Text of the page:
Defeat – even if is is historically ordained and was pencilled in by most the day the fixtures came out – would have been a nightmare and sparked two weeks of toxic squabbling and battle lines would be drawn up.
BORO fans are finally starting to see what new boys David Nugent and Cristhian Stuani can do.
The expensively recruited strike-force started on the bench again leaving some fans scratching their heads and asking exactly why the boss would spend £7.6m and not start them – but when they were thrown in fray in the second half they transformed the game and answered that particular question emphatically.
And why wouldn’t they? They both have the top flight pedigree to flourish in the Championship. One has a goal rate of better than one in three in this league. The other has been banging them in La Liga and Serie A for five years and is a Uruguay international. It was only a matter of time before they were eased into action.
Marksman man hug: dynamic duo Nugent and Stuani embrace
Up to now they have been bit-part players in the league. Stuani has been an absolute goal machine in the early rounds of the Capital One Cup so far with four goals in his outings at Oldham and Burton but he has only started once in the league – against Bristol City – and failed to impress in what was a limp display by the whole team.
The same goes for Nugent. He too looked laboured in the disappointing defeat to the Robins, a game which was as poor a platform to demonstrate your range of talents as you could wish on anyone.
But at Hillsborough the pair looked sharp from the moment they came on. They offered movement, deft touches and an instinct to break forward and scythe through an increasingly terrified defence. They showed signs of working well together and intelligent understanding of what runs the other would make. It is early days but the win at Wednesday suggested the new big ticket frontmen will be major assets to the squad.
Wednesday had rallied after the break and the first half cakewalk had been transformed into a spirited slug-fest in and around the Boro box. For a 15 minute spell after Nemesis Nuhui came on – the outsize Owls striker looks like an extra from Game of Thrones – battling Boro had to dig deep and work hard in defence and then the Owls .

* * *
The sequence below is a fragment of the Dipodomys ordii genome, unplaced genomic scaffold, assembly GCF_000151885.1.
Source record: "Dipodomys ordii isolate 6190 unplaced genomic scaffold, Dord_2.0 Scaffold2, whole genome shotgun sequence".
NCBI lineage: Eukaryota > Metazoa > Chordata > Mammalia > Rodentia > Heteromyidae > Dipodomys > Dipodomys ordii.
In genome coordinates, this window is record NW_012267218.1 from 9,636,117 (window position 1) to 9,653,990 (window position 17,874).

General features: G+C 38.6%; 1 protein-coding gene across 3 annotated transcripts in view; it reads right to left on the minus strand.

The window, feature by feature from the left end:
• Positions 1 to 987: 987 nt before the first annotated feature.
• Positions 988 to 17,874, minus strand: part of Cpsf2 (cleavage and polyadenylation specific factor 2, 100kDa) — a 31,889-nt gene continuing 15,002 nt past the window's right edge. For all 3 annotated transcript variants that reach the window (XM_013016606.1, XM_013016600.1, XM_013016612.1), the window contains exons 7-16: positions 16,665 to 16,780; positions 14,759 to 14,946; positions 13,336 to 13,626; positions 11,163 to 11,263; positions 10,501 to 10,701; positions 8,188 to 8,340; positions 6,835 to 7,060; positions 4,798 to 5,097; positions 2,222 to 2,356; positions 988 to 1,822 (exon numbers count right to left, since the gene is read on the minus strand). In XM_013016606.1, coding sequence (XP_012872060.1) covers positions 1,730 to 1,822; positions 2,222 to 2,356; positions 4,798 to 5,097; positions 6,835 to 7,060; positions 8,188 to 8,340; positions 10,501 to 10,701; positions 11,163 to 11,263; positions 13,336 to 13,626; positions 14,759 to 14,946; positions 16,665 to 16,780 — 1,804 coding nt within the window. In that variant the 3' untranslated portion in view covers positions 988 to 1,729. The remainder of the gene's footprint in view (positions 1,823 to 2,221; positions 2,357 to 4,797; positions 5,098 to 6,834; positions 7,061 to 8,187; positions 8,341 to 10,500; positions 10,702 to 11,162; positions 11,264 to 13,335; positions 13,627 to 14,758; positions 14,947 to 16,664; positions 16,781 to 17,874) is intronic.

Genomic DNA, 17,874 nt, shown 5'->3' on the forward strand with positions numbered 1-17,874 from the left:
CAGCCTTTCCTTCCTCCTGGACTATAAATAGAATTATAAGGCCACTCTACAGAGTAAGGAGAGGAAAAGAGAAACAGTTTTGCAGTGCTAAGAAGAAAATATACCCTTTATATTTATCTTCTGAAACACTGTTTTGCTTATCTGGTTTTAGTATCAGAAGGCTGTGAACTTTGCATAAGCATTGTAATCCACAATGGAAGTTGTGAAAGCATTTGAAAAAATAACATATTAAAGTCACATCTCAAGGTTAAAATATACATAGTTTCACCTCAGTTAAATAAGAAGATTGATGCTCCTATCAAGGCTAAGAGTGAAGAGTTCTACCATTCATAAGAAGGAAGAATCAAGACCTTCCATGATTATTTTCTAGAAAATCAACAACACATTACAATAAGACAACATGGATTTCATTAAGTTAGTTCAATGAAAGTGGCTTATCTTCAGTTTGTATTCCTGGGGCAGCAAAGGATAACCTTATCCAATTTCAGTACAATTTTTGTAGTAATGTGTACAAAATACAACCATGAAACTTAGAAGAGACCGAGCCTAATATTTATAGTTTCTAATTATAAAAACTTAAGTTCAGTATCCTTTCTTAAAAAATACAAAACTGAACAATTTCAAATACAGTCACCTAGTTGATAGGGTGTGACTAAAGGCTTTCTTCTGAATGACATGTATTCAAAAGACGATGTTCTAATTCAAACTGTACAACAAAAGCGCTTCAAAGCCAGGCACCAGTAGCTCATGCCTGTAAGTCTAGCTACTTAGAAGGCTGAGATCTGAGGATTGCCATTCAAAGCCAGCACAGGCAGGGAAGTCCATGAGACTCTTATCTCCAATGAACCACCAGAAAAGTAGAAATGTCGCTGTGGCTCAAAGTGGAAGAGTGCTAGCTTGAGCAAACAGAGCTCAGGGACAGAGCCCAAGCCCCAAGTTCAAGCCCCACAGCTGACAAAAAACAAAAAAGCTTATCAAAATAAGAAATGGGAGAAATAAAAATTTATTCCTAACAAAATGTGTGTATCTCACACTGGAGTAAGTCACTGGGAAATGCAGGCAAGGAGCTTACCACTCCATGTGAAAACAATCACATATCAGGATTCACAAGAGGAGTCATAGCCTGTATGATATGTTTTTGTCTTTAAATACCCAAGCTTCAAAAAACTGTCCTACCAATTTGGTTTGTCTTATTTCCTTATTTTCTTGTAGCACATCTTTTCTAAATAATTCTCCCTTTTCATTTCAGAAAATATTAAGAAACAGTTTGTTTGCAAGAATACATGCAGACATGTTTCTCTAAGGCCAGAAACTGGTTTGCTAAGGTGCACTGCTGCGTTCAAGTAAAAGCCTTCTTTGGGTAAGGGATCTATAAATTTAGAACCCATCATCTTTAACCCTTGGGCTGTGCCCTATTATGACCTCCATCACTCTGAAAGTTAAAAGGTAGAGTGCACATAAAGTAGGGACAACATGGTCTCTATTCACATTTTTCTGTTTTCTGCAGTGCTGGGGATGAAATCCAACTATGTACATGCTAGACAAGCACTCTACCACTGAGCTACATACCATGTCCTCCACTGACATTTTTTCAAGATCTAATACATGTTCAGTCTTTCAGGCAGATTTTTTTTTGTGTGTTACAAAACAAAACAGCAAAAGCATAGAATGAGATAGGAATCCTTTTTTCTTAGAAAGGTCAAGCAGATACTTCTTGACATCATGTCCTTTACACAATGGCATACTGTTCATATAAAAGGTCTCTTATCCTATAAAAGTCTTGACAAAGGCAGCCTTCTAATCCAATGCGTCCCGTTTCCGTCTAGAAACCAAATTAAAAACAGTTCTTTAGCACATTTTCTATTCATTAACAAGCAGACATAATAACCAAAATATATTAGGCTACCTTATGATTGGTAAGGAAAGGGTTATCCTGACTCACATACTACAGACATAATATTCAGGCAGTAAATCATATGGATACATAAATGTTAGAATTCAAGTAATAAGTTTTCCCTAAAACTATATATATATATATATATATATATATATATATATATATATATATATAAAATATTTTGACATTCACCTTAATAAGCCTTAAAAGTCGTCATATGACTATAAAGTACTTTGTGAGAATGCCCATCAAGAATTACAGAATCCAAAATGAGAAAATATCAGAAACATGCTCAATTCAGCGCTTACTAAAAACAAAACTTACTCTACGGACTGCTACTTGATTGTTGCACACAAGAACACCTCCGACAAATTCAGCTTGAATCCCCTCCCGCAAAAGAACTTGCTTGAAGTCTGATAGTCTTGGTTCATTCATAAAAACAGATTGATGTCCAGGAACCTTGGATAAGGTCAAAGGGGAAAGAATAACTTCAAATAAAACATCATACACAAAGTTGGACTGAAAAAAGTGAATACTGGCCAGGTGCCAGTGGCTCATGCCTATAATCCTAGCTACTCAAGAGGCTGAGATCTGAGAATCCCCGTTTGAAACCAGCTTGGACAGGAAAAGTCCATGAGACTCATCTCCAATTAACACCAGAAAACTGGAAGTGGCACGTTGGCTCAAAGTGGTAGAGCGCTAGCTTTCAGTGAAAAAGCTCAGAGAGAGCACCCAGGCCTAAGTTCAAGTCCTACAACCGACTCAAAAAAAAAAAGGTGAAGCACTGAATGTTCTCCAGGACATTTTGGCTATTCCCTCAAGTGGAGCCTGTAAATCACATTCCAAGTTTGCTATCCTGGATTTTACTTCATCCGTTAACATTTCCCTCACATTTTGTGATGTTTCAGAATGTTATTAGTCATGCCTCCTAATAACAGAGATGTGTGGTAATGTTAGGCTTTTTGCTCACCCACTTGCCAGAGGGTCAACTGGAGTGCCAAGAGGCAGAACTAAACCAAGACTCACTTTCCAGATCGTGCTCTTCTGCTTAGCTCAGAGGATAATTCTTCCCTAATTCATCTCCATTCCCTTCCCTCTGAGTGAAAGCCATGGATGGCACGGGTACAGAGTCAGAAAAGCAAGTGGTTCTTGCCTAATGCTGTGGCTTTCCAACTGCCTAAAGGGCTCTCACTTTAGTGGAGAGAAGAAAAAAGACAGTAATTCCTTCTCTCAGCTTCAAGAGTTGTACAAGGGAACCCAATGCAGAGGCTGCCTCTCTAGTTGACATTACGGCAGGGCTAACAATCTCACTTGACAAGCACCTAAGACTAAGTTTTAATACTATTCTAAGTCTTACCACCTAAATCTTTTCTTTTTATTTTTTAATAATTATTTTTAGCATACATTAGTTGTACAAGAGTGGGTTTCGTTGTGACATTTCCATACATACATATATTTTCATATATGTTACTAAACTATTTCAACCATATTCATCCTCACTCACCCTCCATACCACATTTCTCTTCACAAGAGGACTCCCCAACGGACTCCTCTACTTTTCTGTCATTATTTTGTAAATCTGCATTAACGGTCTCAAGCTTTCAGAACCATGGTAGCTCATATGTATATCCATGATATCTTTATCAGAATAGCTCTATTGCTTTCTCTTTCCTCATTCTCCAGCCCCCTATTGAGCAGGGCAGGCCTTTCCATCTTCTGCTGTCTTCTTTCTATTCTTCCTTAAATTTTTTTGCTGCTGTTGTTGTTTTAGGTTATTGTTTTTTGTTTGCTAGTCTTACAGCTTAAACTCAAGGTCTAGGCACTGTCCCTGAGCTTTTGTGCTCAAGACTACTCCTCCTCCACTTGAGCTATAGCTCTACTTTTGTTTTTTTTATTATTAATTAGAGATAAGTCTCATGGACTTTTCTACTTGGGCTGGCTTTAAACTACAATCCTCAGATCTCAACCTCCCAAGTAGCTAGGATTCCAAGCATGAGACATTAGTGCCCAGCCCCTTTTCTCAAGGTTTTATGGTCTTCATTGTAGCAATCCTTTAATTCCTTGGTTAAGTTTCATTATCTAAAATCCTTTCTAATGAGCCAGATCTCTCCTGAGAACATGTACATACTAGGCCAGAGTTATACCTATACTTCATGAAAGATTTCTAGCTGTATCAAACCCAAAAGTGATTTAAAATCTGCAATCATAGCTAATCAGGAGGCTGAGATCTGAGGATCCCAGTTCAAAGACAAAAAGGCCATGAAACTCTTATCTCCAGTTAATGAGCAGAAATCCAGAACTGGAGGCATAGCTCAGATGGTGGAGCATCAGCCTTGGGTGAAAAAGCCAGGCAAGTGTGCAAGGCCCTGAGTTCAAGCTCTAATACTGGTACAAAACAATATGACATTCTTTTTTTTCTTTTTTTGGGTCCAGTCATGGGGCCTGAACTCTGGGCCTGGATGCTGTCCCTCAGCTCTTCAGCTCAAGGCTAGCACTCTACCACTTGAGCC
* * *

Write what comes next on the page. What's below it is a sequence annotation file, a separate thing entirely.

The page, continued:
But the timely introduction of the two new boys up front offered an out-ball with a serious cutting edge and gave Boro the ability to exploit the space the Owls were leaving as they pushed more men forward.
Within a very short time the pair ripped open the home defence several times, relieved the pressure at the back and changed the shape of the game. Which is exactly what you want to do when you make substitutions. Which will have shown some people that the manager does actually know what game management is about.
Nugent was particularly impressive. He slotted straight into the tempo of the game and looked every inch a Championship veteran. He was aware of the movement of his team-mates off the ball and made his first touch count.
He smoothly collected, swivelled and switched a ball into his feet to send Diego Fabbrini wriggling free to slip his effort under the keeper and in a sublime bit of awareness he deftly nodded on a ball out of defence over the last man to send Stuani racing clear to slot a low angled ball home.
And Stuani added pace and power with his runs down the channels and sure first touch. He has a trick or two as well . At one point when weaving in from the right he twisted and turned his man so comprehensively the defender may as well have been on spin cycle.
Stuani has scored three goals in a week and five so far and every one of them has been different. He is certainly no one trick pony. He has shown us every shade of the striker’s palette so far and a pleasing picture is starting to emerge.
Right now they are both impressive options from the bench – and soon they will be starting and that will give Boro a potent front end.
More of those kind of match-changing interventions please Aitor.